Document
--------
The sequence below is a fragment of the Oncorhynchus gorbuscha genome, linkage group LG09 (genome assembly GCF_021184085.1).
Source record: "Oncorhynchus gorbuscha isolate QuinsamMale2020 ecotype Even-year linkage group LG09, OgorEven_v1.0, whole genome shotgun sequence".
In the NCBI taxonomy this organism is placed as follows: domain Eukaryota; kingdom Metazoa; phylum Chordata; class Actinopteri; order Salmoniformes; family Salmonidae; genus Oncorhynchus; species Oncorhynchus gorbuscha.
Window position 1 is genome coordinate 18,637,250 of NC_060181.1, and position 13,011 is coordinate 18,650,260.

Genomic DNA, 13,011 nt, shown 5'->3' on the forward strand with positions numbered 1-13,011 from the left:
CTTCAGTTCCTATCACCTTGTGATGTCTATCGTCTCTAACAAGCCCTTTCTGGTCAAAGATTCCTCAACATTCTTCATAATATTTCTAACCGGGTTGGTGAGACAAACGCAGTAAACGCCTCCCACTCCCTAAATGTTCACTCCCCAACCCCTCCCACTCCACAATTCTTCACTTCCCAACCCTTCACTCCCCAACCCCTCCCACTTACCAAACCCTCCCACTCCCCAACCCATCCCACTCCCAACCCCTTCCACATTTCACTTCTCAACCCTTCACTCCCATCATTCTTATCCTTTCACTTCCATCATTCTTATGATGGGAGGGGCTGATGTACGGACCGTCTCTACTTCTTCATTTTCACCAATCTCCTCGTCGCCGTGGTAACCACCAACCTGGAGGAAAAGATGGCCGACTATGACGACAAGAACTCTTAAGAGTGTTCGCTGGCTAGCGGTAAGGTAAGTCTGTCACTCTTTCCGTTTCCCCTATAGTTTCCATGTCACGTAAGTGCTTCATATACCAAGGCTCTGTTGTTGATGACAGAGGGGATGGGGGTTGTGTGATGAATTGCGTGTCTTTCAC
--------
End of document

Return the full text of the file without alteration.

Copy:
The sequence below is a fragment of the Oncorhynchus gorbuscha genome, linkage group LG09 (genome assembly GCF_021184085.1).
Source record: "Oncorhynchus gorbuscha isolate QuinsamMale2020 ecotype Even-year linkage group LG09, OgorEven_v1.0, whole genome shotgun sequence".
In the NCBI taxonomy this organism is placed as follows: domain Eukaryota; kingdom Metazoa; phylum Chordata; class Actinopteri; order Salmoniformes; family Salmonidae; genus Oncorhynchus; species Oncorhynchus gorbuscha.
Window position 1 is genome coordinate 18,637,250 of NC_060181.1, and position 13,011 is coordinate 18,650,260.

Genomic DNA, 13,011 nt, shown 5'->3' on the forward strand with positions numbered 1-13,011 from the left:
CTTCAGTTCCTATCACCTTGTGATGTCTATCGTCTCTAACAAGCCCTTTCTGGTCAAAGATTCCTCAACATTCTTCATAATATTTCTAACCGGGTTGGTGAGACAAACGCAGTAAACGCCTCCCACTCCCTAAATGTTCACTCCCCAACCCCTCCCACTCCACAATTCTTCACTTCCCAACCCTTCACTCCCCAACCCCTCCCACTTACCAAACCCTCCCACTCCCCAACCCATCCCACTCCCAACCCCTTCCACATTTCACTTCTCAACCCTTCACTCCCATCATTCTTATCCTTTCACTTCCATCATTCTTATGATGGGAGGGGCTGATGTACGGACCGTCTCTACTTCTTCATTTTCACCAATCTCCTCGTCGCCGTGGTAACCACCAACCTGGAGGAAAAGATGGCCGACTATGACGACAAGAACTCTTAAGAGTGTTCGCTGGCTAGCGGTAAGGTAAGTCTGTCACTCTTTCCGTTTCCCCTATAGTTTCCATGTCACGTAAGTGCTTCATATACCAAGGCTCTGTTGTTGATGACAGAGGGGATGGGGGTTGTGTGATGAATTGCGTGTCTTTCAC